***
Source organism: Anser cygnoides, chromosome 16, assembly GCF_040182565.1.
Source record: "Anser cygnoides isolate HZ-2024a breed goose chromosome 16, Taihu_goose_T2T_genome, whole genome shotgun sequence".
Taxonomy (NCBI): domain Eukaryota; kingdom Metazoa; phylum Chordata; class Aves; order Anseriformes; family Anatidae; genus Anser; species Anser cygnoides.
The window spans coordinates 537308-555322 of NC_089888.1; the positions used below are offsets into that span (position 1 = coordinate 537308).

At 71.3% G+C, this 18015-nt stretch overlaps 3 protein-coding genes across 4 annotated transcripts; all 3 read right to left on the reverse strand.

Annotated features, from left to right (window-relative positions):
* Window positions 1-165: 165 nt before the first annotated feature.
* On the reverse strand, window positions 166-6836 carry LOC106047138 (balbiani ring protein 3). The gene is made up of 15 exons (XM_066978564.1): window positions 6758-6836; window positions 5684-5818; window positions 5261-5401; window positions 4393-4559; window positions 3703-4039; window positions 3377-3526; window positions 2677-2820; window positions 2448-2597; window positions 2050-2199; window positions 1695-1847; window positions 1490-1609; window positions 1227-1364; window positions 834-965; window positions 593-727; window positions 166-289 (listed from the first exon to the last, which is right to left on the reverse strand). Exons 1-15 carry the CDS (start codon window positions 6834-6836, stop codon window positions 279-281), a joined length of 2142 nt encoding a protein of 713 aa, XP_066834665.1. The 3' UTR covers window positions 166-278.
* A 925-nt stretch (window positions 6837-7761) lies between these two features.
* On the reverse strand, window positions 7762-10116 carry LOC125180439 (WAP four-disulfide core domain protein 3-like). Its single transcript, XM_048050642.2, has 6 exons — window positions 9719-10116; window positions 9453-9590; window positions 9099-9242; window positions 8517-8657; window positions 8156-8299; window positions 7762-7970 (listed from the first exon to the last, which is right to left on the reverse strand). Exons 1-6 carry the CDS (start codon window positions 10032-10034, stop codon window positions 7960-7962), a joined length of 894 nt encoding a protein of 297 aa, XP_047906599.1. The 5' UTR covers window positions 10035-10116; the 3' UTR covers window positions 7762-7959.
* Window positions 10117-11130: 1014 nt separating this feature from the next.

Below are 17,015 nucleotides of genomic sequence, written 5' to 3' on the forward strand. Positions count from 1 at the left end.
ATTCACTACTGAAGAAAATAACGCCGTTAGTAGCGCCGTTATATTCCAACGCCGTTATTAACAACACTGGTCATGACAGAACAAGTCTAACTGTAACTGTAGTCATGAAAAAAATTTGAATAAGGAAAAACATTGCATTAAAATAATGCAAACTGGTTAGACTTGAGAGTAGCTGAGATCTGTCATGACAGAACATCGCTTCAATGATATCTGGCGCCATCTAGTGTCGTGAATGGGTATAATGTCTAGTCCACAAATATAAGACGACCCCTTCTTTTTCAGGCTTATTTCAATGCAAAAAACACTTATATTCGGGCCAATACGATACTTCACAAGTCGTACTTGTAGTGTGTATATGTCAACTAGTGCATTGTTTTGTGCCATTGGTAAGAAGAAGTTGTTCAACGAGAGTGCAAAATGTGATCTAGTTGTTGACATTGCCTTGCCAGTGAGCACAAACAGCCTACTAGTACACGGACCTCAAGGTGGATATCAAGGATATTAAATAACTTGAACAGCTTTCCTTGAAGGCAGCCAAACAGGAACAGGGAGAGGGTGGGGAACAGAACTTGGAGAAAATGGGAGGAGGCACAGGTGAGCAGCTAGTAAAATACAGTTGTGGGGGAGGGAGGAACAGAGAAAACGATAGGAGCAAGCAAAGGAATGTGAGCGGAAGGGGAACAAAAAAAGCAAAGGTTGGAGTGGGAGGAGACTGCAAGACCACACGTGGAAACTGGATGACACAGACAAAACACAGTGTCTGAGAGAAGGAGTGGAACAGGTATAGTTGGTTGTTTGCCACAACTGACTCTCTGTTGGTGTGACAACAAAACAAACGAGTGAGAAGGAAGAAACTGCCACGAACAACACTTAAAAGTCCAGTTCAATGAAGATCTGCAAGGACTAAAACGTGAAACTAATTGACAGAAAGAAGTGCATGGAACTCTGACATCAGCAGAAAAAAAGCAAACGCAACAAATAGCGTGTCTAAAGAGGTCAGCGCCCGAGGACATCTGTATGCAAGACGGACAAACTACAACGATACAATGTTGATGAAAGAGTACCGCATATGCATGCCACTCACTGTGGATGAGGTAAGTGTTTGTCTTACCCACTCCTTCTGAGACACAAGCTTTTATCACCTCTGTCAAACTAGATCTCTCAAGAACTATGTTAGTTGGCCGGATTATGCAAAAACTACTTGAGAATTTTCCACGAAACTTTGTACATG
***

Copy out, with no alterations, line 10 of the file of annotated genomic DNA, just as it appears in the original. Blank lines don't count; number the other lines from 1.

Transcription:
* On the reverse strand, window positions 7762-10116 carry LOC125180439 (WAP four-disulfide core domain protein 3-like). Its single transcript, XM_048050642.2, has 6 exons — window positions 9719-10116; window positions 9453-9590; window positions 9099-9242; window positions 8517-8657; window positions 8156-8299; window positions 7762-7970 (listed from the first exon to the last, which is right to left on the reverse strand). Exons 1-6 carry the CDS (start codon window positions 10032-10034, stop codon window positions 7960-7962), a joined length of 894 nt encoding a protein of 297 aa, XP_047906599.1. The 5' UTR covers window positions 10035-10116; the 3' UTR covers window positions 7762-7959.